Helena, Montana — Today, the Montana state legislature advanced a new privacy bill supported by Consumer Reports. If the bill is approved by Governor Greg Gianforte, Montana would become the eighth state, after California, Virginia, Colorado, Utah, Connecticut, Iowa, and Indiana to extend baseline privacy rights to consumers, including the right to access, delete, and stop the sale of their personal information. CR worked with lawmakers throughout the session to improve the legislation, including by adding universal opt out provisions and removing certain exemptions. It is scheduled to go into effect on October 1, 2024.
The Montana bill, SB 384, has key provisions missing from some other state laws that will make it more workable for consumers:
- The bill requires companies to honor browser privacy signals, such as the Global Privacy Control, so that consumers can opt out of data sales at all companies in a single step;
- It prohibits the use of so-called “dark patterns” in obtaining consent;
- The bill places a sunset on the “right to cure” in administrative enforcement, so that after April 1, 2026, companies will no longer have a “get out of jail free” card for failing to protect consumer privacy.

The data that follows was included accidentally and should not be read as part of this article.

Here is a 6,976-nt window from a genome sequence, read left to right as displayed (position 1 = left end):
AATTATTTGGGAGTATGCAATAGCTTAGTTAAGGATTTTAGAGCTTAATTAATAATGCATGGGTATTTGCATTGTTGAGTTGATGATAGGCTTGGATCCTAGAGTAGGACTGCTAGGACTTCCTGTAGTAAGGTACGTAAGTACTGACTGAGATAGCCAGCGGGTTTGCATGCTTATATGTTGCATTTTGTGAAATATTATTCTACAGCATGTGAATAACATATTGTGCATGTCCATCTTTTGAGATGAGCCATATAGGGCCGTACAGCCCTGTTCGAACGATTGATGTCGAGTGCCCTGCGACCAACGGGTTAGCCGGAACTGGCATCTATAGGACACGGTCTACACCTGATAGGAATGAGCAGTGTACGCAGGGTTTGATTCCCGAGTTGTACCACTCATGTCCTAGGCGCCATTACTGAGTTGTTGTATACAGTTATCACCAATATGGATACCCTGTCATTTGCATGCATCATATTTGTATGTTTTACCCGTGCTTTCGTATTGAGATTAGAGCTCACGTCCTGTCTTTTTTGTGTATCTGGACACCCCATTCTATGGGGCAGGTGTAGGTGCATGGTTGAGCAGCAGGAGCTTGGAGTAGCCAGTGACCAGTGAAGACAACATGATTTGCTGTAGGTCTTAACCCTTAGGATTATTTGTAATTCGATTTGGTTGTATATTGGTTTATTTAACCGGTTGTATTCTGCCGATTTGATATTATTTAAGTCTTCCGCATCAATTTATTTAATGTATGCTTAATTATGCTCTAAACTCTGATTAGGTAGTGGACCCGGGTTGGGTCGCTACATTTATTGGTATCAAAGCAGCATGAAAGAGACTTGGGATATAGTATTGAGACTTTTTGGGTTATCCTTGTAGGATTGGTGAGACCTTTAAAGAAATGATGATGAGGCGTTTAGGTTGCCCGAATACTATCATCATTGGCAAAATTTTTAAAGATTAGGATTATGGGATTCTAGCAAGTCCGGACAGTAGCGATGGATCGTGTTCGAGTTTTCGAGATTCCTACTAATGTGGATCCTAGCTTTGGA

“We commend Montana lawmakers for advancing meaningful privacy legislation that will help protect the personal information of their constituents,” said Matt Schwartz, policy analyst at Consumer Reports. “This bill has come a long way since its initial introduction. Senator Zolnikov has worked tirelessly to address the needs and concerns of a wide variety of stakeholders, which has resulted in a strong piece of legislation. We look forward to continuing to work with policymakers to uphold and expand these key protections.”
If signed by Governor Gianforte, SB 384 would become the third comprehensive state privacy law to pass this year, following Iowa and Indiana.
Contact: Cyrus Rassool, email@example.com